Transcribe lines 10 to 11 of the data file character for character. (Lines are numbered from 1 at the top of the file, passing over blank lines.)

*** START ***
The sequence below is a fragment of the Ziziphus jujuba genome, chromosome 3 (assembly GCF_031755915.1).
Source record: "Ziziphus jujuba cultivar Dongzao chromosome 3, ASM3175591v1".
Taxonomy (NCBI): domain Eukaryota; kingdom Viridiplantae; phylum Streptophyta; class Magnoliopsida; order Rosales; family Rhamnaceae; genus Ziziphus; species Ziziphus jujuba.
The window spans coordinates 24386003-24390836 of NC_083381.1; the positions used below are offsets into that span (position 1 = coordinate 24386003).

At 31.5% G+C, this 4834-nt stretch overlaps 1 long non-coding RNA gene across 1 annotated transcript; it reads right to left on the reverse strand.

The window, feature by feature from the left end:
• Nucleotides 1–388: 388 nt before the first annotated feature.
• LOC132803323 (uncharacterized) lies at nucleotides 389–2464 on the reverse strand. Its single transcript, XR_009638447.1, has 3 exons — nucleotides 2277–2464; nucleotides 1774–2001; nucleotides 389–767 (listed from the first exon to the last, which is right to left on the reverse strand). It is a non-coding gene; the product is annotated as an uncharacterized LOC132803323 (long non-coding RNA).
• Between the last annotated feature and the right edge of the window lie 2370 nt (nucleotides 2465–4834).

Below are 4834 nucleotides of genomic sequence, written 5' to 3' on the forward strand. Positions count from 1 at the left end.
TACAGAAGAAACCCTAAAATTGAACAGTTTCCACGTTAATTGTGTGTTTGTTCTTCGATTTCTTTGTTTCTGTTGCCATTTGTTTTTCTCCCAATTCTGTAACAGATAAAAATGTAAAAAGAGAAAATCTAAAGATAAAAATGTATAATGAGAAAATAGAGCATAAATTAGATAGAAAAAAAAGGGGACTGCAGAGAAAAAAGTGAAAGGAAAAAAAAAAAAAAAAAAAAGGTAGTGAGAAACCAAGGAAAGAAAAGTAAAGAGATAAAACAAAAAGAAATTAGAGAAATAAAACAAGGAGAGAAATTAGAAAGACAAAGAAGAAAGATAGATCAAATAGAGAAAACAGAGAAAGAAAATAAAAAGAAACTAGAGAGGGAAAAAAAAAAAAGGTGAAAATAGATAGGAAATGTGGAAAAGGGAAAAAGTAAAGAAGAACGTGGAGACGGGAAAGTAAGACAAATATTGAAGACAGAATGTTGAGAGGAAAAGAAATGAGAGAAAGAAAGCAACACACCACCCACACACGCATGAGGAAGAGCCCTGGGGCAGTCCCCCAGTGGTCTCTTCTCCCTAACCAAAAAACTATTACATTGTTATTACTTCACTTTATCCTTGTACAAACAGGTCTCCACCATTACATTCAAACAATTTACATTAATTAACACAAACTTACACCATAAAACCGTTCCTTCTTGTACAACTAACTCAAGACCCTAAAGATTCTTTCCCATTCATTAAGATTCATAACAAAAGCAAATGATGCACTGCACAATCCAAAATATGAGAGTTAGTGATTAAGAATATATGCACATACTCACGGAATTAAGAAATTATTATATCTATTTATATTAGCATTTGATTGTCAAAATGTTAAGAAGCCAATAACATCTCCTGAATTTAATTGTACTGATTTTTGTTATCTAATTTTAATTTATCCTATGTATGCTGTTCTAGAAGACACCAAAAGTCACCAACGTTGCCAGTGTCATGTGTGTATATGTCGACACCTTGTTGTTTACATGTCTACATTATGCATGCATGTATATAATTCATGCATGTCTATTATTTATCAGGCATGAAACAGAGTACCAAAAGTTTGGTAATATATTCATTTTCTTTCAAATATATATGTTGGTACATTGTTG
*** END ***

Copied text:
Below are 4834 nucleotides of genomic sequence, written 5' to 3' on the forward strand. Positions count from 1 at the left end.
TACAGAAGAAACCCTAAAATTGAACAGTTTCCACGTTAATTGTGTGTTTGTTCTTCGATTTCTTTGTTTCTGTTGCCATTTGTTTTTCTCCCAATTCTGTAACAGATAAAAATGTAAAAAGAGAAAATCTAAAGATAAAAATGTATAATGAGAAAATAGAGCATAAATTAGATAGAAAAAAAAGGGGACTGCAGAGAAAAAAGTGAAAGGAAAAAAAAAAAAAAAAAAAAGGTAGTGAGAAACCAAGGAAAGAAAAGTAAAGAGATAAAACAAAAAGAAATTAGAGAAATAAAACAAGGAGAGAAATTAGAAAGACAAAGAAGAAAGATAGATCAAATAGAGAAAACAGAGAAAGAAAATAAAAAGAAACTAGAGAGGGAAAAAAAAAAAAGGTGAAAATAGATAGGAAATGTGGAAAAGGGAAAAAGTAAAGAAGAACGTGGAGACGGGAAAGTAAGACAAATATTGAAGACAGAATGTTGAGAGGAAAAGAAATGAGAGAAAGAAAGCAACACACCACCCACACACGCATGAGGAAGAGCCCTGGGGCAGTCCCCCAGTGGTCTCTTCTCCCTAACCAAAAAACTATTACATTGTTATTACTTCACTTTATCCTTGTACAAACAGGTCTCCACCATTACATTCAAACAATTTACATTAATTAACACAAACTTACACCATAAAACCGTTCCTTCTTGTACAACTAACTCAAGACCCTAAAGATTCTTTCCCATTCATTAAGATTCATAACAAAAGCAAATGATGCACTGCACAATCCAAAATATGAGAGTTAGTGATTAAGAATATATGCACATACTCACGGAATTAAGAAATTATTATATCTATTTATATTAGCATTTGATTGTCAAAATGTTAAGAAGCCAATAACATCTCCTGAATTTAATTGTACTGATTTTTGTTATCTAATTTTAATTTATCCTATGTATGCTGTTCTAGAAGACACCAAAAGTCACCAACGTTGCCAGTGTCATGTGTGTATATGTCGACACCTTGTTGTTTACATGTCTACATTATGCATGCATGTATATAATTCATGCATGTCTATTATTTATCAGGCATGAAACAGAGTACCAAAAGTTTGGTAATATATTCATTTTCTTTCAAATATATATGTTGGTACATTGTTG